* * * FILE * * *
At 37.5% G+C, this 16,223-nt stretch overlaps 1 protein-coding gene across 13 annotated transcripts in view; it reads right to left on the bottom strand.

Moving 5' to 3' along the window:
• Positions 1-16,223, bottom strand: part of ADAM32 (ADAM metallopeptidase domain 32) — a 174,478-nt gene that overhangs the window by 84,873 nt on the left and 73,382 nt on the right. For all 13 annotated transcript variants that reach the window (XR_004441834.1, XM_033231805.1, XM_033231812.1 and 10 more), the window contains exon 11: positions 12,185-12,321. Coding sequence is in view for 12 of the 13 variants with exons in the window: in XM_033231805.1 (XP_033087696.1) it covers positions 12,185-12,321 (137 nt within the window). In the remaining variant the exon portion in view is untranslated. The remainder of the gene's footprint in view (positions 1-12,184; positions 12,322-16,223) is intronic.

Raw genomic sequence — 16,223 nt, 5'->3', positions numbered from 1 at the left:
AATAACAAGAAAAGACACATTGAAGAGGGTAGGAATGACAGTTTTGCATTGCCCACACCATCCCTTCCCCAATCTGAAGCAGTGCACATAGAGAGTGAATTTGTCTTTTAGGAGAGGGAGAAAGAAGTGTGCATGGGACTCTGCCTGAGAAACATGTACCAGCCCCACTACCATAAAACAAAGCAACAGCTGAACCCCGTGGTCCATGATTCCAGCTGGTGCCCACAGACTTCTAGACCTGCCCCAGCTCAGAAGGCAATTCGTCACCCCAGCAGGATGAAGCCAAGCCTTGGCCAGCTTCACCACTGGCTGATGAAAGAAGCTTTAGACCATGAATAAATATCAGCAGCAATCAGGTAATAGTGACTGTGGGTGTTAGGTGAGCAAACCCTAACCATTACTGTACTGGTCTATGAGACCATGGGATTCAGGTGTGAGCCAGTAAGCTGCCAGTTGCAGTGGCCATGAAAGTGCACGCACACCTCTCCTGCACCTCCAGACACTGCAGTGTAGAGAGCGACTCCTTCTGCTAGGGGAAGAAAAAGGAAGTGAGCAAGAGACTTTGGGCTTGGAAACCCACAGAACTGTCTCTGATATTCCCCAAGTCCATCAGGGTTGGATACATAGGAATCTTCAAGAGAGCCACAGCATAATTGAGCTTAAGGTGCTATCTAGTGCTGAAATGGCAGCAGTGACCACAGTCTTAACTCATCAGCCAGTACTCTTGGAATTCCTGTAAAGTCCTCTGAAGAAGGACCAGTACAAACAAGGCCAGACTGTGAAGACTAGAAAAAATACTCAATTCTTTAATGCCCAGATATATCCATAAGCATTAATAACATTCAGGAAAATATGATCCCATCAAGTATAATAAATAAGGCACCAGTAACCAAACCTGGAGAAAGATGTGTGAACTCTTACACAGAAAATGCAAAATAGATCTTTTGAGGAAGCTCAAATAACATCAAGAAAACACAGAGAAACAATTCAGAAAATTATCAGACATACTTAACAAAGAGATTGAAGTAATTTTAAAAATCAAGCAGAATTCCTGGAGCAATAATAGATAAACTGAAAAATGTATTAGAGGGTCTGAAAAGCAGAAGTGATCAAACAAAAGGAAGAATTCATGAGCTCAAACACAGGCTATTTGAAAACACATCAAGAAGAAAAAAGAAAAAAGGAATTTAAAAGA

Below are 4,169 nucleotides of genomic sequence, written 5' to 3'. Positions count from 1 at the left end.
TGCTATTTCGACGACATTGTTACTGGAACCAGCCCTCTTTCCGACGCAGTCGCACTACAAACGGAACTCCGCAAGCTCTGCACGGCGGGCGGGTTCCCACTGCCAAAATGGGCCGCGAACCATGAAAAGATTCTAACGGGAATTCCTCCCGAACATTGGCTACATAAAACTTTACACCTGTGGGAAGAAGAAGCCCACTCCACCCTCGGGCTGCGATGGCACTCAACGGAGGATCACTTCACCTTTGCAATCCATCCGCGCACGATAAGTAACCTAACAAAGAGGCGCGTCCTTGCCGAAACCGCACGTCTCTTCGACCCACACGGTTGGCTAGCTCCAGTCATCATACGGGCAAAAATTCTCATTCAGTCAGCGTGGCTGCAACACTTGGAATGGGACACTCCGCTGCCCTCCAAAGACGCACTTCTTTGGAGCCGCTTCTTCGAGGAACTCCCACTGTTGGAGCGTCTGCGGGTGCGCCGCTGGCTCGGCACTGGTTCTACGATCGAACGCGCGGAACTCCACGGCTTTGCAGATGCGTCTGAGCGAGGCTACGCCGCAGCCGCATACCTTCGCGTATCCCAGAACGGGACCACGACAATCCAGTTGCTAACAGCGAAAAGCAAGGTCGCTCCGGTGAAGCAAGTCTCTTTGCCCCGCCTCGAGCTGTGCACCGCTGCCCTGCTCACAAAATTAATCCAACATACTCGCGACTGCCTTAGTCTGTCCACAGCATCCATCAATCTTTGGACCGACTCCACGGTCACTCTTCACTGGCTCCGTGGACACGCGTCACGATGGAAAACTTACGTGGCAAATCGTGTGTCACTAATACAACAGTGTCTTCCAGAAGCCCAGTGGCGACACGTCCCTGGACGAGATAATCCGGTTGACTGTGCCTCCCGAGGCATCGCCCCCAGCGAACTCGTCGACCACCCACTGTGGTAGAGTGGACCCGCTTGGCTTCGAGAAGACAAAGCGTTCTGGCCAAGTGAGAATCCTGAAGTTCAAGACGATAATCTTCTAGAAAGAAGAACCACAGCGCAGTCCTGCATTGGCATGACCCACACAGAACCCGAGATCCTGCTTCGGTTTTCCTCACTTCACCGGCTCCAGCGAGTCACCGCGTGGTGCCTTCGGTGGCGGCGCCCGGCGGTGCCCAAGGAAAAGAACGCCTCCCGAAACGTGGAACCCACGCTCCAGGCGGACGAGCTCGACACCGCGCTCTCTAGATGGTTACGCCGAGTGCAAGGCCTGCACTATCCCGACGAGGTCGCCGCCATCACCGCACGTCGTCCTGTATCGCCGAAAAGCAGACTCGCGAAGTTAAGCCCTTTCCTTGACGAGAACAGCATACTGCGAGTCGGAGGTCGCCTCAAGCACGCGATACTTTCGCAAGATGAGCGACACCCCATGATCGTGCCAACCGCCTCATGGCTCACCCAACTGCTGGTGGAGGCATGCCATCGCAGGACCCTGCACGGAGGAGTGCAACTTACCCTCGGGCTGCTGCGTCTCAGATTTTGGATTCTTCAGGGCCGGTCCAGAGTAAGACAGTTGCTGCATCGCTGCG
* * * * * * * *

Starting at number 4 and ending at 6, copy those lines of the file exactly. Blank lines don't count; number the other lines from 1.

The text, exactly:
Raw genomic sequence — 16,223 nt, 5'->3', positions numbered from 1 at the left:
AATAACAAGAAAAGACACATTGAAGAGGGTAGGAATGACAGTTTTGCATTGCCCACACCATCCCTTCCCCAATCTGAAGCAGTGCACATAGAGAGTGAATTTGTCTTTTAGGAGAGGGAGAAAGAAGTGTGCATGGGACTCTGCCTGAGAAACATGTACCAGCCCCACTACCATAAAACAAAGCAACAGCTGAACCCCGTGGTCCATGATTCCAGCTGGTGCCCACAGACTTCTAGACCTGCCCCAGCTCAGAAGGCAATTCGTCACCCCAGCAGGATGAAGCCAAGCCTTGGCCAGCTTCACCACTGGCTGATGAAAGAAGCTTTAGACCATGAATAAATATCAGCAGCAATCAGGTAATAGTGACTGTGGGTGTTAGGTGAGCAAACCCTAACCATTACTGTACTGGTCTATGAGACCATGGGATTCAGGTGTGAGCCAGTAAGCTGCCAGTTGCAGTGGCCATGAAAGTGCACGCACACCTCTCCTGCACCTCCAGACACTGCAGTGTAGAGAGCGACTCCTTCTGCTAGGGGAAGAAAAAGGAAGTGAGCAAGAGACTTTGGGCTTGGAAACCCACAGAACTGTCTCTGATATTCCCCAAGTCCATCAGGGTTGGATACATAGGAATCTTCAAGAGAGCCACAGCATAATTGAGCTTAAGGTGCTATCTAGTGCTGAAATGGCAGCAGTGACCACAGTCTTAACTCATCAGCCAGTACTCTTGGAATTCCTGTAAAGTCCTCTGAAGAAGGACCAGTACAAACAAGGCCAGACTGTGAAGACTAGAAAAAATACTCAATTCTTTAATGCCCAGATATATCCATAAGCATTAATAACATTCAGGAAAATATGATCCCATCAAGTATAATAAATAAGGCACCAGTAACCAAACCTGGAGAAAGATGTGTGAACTCTTACACAGAAAATGCAAAATAGATCTTTTGAGGAAGCTCAAATAACATCAAGAAAACACAGAGAAACAATTCAGAAAATTATCAGACATACTTAACAAAGAGATTGAAGTAATTTTAAAAATCAAGCAGAATTCCTGGAGCAATAATAGATAAACTGAAAAATGTATTAGAGGGTCTGAAAAGCAGAAGTGATCAAACAAAAGGAAGAATTCATGAGCTCAAACACAGGCTATTTGAAAACACATCAAGAAGAAAAAAGAAAAAAGGAATTTAAAAGA

Below are 4,169 nucleotides of genomic sequence, written 5' to 3'. Positions count from 1 at the left end.